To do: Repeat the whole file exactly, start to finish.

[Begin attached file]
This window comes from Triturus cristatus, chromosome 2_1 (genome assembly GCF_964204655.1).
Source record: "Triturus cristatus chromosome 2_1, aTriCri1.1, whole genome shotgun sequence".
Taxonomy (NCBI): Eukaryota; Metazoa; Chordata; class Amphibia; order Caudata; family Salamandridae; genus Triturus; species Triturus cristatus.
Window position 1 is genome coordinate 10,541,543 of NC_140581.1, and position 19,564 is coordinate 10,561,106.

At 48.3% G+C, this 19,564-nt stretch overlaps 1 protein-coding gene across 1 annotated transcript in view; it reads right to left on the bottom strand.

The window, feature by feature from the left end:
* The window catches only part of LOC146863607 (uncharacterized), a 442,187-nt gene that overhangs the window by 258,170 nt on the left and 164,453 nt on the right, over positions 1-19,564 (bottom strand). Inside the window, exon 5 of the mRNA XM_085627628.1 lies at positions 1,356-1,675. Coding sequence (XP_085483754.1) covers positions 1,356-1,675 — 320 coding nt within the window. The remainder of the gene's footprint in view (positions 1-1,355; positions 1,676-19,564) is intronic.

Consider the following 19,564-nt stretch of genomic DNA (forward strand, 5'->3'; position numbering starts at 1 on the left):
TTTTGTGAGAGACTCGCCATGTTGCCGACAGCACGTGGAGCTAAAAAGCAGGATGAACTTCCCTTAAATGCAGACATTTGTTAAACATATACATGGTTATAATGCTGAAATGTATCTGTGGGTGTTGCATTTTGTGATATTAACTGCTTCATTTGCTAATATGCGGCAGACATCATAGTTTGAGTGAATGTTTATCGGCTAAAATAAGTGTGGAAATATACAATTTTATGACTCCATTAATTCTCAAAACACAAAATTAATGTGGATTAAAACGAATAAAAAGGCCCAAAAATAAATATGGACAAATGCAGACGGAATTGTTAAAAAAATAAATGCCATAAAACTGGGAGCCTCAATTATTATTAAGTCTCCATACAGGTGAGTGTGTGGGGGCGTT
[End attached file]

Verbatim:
This window comes from Triturus cristatus, chromosome 2_1 (genome assembly GCF_964204655.1).
Source record: "Triturus cristatus chromosome 2_1, aTriCri1.1, whole genome shotgun sequence".
Taxonomy (NCBI): Eukaryota; Metazoa; Chordata; class Amphibia; order Caudata; family Salamandridae; genus Triturus; species Triturus cristatus.
Window position 1 is genome coordinate 10,541,543 of NC_140581.1, and position 19,564 is coordinate 10,561,106.

At 48.3% G+C, this 19,564-nt stretch overlaps 1 protein-coding gene across 1 annotated transcript in view; it reads right to left on the bottom strand.

The window, feature by feature from the left end:
* The window catches only part of LOC146863607 (uncharacterized), a 442,187-nt gene that overhangs the window by 258,170 nt on the left and 164,453 nt on the right, over positions 1-19,564 (bottom strand). Inside the window, exon 5 of the mRNA XM_085627628.1 lies at positions 1,356-1,675. Coding sequence (XP_085483754.1) covers positions 1,356-1,675 — 320 coding nt within the window. The remainder of the gene's footprint in view (positions 1-1,355; positions 1,676-19,564) is intronic.

Consider the following 19,564-nt stretch of genomic DNA (forward strand, 5'->3'; position numbering starts at 1 on the left):
TTTTGTGAGAGACTCGCCATGTTGCCGACAGCACGTGGAGCTAAAAAGCAGGATGAACTTCCCTTAAATGCAGACATTTGTTAAACATATACATGGTTATAATGCTGAAATGTATCTGTGGGTGTTGCATTTTGTGATATTAACTGCTTCATTTGCTAATATGCGGCAGACATCATAGTTTGAGTGAATGTTTATCGGCTAAAATAAGTGTGGAAATATACAATTTTATGACTCCATTAATTCTCAAAACACAAAATTAATGTGGATTAAAACGAATAAAAAGGCCCAAAAATAAATATGGACAAATGCAGACGGAATTGTTAAAAAAATAAATGCCATAAAACTGGGAGCCTCAATTATTATTAAGTCTCCATACAGGTGAGTGTGTGGGGGCGTT